Saturday, 7 April 2012

A sweet treat for Easter!

Does eating chocolate regularly make you thinner? Not really but don’t loose all your hope because…

Scientists from the University of California believe that there is a link between regular chocolate consumption and a lower body mass index (BMI*).

In a recent study published in the journal Archives of Internal Medicine (March 26th), Dr. Beatrice Golomb and colleagues analysed the diet, exercise and mood levels of about 1000 healthy US individuals and found that those who ate chocolate a few times a week were, on average, slimmer than those who ate it occasionally.

This link remained even when other factors were taken into account, such as the calorie intake (frequent chocolate consumption was actually linked to more overall calories), the frequency of exercise or the mood levels.

According to the authors, it is the how often you eat chocolate that is important rather than how much you eat (they found no link between the quantity of chocolate consumed and the BMI).

Previous studies have shown that chocolate consumption has other metabolic benefits, such as insulin sensitivity, blood pressure and cholesterol levels. To Dr. Golomb and her team, this study “now extends the favourable associations of chocolate to metabolic factors”.

“Chocolate products are often rich in sugar and fat, contributing to assumptions that chocolate boots BMI”, says the team in this report. Nonetheless, one possible explanation for these findings is that the antioxidants present in chocolate (called catechins) contribute to lean muscle mass and reduce weight, as shown previously in studies in rodents. The team suggests that a clinical trial in humans is now needed to see if this is indeed the case.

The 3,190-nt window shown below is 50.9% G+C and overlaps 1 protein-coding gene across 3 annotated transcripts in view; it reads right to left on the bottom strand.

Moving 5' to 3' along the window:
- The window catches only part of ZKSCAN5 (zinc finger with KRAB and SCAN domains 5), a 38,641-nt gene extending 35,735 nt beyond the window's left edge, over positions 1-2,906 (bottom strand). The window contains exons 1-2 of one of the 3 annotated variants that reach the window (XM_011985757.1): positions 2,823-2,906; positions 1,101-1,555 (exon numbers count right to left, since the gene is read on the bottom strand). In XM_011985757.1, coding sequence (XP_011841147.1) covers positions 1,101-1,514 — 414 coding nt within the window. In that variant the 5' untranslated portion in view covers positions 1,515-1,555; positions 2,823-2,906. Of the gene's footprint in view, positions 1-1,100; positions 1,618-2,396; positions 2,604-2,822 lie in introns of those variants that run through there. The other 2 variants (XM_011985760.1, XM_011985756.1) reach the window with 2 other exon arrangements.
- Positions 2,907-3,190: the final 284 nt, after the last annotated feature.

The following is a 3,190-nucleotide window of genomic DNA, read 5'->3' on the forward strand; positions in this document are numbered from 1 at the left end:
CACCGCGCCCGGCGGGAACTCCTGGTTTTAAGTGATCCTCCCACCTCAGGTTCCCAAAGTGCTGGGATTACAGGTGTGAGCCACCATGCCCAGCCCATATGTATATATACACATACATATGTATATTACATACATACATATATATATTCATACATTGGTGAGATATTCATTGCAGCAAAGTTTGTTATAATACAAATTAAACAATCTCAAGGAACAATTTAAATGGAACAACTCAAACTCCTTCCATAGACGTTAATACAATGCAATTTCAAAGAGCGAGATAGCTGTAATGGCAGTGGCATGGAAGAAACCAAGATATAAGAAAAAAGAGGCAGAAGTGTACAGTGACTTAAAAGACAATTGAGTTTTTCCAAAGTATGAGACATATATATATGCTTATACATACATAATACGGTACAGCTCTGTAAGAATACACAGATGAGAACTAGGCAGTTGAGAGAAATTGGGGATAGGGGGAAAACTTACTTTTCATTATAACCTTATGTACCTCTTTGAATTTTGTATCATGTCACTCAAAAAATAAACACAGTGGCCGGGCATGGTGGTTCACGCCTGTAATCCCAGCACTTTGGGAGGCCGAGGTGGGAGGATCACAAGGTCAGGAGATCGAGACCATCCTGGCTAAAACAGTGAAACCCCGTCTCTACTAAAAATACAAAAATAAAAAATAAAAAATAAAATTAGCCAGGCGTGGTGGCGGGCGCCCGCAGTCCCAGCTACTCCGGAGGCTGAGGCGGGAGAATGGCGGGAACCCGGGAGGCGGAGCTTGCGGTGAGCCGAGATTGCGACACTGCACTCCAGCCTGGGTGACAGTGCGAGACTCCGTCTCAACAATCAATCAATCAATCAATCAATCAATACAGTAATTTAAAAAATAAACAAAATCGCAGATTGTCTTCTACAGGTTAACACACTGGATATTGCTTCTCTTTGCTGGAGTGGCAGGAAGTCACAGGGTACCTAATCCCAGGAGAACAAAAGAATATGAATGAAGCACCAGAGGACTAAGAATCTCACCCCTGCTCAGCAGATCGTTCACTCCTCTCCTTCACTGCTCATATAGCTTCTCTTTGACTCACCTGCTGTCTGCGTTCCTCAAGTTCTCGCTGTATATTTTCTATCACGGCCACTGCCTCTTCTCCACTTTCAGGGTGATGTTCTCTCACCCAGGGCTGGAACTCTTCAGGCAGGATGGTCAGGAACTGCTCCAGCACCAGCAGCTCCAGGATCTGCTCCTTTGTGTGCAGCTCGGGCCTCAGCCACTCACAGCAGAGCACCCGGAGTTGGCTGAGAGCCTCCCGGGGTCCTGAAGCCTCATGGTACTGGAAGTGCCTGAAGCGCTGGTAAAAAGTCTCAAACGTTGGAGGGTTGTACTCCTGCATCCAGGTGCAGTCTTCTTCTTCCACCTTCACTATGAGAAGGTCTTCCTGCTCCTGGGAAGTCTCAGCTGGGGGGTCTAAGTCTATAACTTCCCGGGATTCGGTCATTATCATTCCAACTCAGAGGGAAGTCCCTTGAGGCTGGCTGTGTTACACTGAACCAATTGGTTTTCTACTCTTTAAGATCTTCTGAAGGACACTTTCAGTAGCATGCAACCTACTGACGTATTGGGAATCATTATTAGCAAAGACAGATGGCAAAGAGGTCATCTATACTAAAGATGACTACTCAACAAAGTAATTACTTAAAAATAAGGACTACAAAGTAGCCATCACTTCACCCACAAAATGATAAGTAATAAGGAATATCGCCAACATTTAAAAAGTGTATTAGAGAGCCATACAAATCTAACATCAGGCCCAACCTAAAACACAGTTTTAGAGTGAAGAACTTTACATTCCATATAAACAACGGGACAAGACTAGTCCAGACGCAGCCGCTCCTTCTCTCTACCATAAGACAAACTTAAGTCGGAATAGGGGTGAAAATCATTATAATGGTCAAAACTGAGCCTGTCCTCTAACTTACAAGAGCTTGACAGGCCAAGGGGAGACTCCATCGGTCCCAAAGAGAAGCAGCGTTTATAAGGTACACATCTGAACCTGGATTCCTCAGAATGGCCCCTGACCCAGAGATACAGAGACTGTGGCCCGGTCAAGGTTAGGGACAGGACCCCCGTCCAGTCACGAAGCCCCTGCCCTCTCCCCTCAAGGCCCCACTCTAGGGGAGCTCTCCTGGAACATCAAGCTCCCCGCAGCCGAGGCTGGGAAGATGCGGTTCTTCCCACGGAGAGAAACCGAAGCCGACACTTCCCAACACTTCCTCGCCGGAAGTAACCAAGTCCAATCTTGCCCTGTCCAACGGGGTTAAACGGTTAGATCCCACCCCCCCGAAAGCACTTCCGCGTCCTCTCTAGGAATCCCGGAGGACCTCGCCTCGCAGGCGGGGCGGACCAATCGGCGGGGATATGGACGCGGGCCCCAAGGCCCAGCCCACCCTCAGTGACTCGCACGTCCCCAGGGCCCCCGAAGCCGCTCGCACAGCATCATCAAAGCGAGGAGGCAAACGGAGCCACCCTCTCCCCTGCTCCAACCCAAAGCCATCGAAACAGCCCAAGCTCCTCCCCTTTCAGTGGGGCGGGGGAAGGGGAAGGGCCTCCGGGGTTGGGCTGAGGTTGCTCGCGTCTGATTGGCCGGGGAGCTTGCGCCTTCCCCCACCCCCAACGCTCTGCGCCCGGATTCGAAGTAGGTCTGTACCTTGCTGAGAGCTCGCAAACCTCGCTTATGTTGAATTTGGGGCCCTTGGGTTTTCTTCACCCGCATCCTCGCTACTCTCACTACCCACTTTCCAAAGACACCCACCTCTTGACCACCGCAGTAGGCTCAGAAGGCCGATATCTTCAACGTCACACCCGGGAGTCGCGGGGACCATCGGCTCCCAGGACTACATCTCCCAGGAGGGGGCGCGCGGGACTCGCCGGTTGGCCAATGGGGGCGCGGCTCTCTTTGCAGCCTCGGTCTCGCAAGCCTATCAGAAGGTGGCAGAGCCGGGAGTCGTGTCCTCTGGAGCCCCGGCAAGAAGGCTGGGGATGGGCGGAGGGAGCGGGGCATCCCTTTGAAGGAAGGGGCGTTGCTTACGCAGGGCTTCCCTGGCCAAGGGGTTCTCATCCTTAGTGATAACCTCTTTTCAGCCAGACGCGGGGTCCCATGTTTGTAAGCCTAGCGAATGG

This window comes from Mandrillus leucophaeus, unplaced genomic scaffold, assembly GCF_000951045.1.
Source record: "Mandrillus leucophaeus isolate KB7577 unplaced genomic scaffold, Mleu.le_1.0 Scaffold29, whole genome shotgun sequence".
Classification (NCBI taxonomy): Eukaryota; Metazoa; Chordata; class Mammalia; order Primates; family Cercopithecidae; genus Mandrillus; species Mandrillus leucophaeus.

Study details:

1) The study analysed data from 1018 healthy men and women aged 20 to 85 years old (average 57). 972 patients had their BMI calculated (average 28) and 975 answered the food frequency questionnaire.

2) Data was collected regarding chocolate consumption, calorie intake, saturated fat intake, fruit and vegetables consumption (used as controls), exercise and mood levels.

3) Results have shown that on average the individuals ate chocolate 2 times/week and exercised 3.6 times/week. Chocolate consumption frequency was linked to greater calorie and saturated fat intake and higher mood scales. It was not linked to greater activity but to lower BMI.

In conclusion, before you reach for a chocolate bar next time, think that it is, to a great extent, your diet composition that will influence your BMI, rather than solely the quantity of what you eat.
But, hey, it is Easter, so give yourself a treat (preferably dark chocolate that has antioxidants that fight free radicals ;0) )!!!

Let's give this a thought, shall we?

* BMI is a reliable indicator of body fatness for most people and is used to screen for weight categories that may lead to health problems. It is calculated by dividing one’s weight by the square value of one’s height. Normal values range from 18.5 to 24.9. Bellow that those values a person is considered underweight. Between 25 and 29.9 a person is overweight and above 30 a person is obese. 

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